Letting It Ride with Jay Cronley

I have always loved the movie Let It Ride, which stars Richard Dreyfuss and an ensemble cast. It tells the story of a gambler who invariably loses, until his lucky day when everything changes in a big way.

Gambling in storytelling has always interested me, as it is an activity that is difficult to make interesting. P.G. Wodehouse had a way of turning it all into a caper that avoided the nastier realities of the activity. Let It Ride is amazing in my opinion because every element of story that is introduced gets utilized (and there are lots of them). It is incredibly tight and even secondary characters have clearly defined arcs.

It has definitely acquired a cult film status and the apostolic followers that entails. Given how zealous such followers can be, I would confidently put myself in the top thirty per cent of Let It Ride fans in terms of fanaticism. I am such a big fan that I did not balk at ordering an expensive second hand copy of Jay Cronley’s out-of-print Good Vibes, the novel on which the movie is based.

Excited by its arrival, I mislaid it almost immediately and then promptly moved into a new apartment. I feared that it would never surface again, but fortunately I ran into it while unpacking a box three months after moving in. (It tends to take me that long to get through all my unpacking.) I picked up the novel and loved it.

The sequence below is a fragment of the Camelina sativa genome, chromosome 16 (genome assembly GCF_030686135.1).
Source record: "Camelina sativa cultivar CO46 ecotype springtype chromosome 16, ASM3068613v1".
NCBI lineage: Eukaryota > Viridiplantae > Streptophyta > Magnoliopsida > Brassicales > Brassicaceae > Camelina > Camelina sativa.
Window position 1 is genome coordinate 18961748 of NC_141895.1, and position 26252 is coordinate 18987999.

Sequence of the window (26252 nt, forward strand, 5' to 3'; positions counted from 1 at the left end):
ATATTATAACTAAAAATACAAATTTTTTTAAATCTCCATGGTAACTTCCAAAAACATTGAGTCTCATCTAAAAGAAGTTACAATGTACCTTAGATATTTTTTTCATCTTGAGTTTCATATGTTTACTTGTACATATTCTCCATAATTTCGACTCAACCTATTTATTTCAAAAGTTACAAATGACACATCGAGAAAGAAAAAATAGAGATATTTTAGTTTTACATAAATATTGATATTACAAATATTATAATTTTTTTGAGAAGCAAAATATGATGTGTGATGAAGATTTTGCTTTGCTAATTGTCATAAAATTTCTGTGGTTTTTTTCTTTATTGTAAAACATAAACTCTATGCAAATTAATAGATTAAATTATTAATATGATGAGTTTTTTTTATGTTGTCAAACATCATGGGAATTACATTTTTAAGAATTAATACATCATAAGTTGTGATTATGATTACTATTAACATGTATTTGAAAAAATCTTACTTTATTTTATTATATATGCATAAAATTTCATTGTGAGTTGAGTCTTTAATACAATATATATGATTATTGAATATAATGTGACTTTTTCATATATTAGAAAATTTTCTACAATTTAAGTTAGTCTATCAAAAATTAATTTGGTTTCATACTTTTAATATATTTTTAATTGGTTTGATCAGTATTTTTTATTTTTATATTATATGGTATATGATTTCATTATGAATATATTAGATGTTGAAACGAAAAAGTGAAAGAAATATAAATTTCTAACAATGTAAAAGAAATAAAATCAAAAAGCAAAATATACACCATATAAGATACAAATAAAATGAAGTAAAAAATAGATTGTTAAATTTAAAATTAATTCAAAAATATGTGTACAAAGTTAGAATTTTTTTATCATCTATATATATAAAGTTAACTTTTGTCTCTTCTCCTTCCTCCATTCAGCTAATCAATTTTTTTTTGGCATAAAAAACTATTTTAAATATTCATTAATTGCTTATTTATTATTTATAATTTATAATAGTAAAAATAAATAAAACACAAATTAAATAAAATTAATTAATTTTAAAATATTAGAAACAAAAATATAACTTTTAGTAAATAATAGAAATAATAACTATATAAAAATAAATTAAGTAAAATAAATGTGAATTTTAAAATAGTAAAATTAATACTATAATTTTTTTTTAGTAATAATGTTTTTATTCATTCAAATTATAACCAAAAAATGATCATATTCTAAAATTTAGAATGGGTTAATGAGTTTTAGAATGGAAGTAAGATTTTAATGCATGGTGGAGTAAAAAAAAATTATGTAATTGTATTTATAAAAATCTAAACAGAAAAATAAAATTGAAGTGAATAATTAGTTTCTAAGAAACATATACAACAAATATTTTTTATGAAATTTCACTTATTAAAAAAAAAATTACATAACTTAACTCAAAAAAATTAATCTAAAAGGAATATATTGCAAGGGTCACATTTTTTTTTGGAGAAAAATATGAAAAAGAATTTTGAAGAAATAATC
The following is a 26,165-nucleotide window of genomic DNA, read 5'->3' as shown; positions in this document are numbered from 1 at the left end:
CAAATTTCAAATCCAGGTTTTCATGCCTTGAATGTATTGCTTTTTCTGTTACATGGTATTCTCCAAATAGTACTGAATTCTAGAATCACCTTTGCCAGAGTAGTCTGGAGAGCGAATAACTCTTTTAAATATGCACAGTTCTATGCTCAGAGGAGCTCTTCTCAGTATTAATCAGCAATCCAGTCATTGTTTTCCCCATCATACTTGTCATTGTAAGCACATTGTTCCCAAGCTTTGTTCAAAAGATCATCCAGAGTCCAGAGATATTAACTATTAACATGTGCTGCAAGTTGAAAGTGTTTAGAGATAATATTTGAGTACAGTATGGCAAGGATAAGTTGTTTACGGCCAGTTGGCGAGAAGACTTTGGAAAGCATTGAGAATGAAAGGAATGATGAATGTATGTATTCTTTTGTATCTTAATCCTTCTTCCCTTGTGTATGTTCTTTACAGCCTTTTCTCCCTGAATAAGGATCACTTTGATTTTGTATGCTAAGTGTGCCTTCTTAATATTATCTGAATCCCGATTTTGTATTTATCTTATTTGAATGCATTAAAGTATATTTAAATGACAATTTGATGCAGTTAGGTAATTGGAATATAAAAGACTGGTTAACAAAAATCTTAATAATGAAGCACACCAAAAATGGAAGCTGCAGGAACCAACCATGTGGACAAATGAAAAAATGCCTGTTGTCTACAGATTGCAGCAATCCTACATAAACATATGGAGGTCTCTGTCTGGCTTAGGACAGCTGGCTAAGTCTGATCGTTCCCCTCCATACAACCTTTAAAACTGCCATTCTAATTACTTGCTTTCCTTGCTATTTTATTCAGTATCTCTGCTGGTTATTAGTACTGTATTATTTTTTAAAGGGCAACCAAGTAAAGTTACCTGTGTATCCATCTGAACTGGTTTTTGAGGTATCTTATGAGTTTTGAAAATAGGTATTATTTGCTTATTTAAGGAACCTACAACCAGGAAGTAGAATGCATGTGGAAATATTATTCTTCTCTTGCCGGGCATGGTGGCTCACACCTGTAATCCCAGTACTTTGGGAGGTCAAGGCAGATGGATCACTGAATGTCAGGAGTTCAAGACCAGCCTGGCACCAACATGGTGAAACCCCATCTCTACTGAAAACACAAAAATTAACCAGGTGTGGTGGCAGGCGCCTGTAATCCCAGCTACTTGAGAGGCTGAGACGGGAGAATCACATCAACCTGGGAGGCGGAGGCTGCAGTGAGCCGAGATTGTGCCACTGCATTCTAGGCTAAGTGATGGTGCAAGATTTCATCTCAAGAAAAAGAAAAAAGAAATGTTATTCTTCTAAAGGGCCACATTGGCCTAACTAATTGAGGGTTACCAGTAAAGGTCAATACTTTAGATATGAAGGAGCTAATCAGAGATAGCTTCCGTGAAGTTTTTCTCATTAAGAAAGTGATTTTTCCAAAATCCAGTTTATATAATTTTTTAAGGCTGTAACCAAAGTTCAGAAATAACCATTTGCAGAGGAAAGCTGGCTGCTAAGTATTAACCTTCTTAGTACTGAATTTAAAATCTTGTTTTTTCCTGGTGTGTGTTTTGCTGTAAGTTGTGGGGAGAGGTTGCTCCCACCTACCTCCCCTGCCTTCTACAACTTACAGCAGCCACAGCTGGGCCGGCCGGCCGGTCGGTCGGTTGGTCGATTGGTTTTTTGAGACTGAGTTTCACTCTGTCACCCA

Good Vibes is a wonderful read and I finished it in two sittings. I am not a fast reader, so this was unusual for me. It was fantastic to enjoy a style so different to my literary God, Mr Wodehouse. Cronley’s style was spare, simple, direct and compelling, from start to finish. Something I have not seen utilized often was regular use of block capitals outside of dialogue. I must confess that this was somewhat strange to me and I would need to reread Good Vibes, or Cronley’s other novels, to see how it worked over time.

I would highly recommend the movie and novel to anyone looking for a hearty laugh. On a sad note, Jay Cronley passed away earlier this year, but he leaves a body of work that has formed the basis for a number of wonderful film adaptations of stories that never cease to amuse me. Thank you, Jay Cronley.

Be well.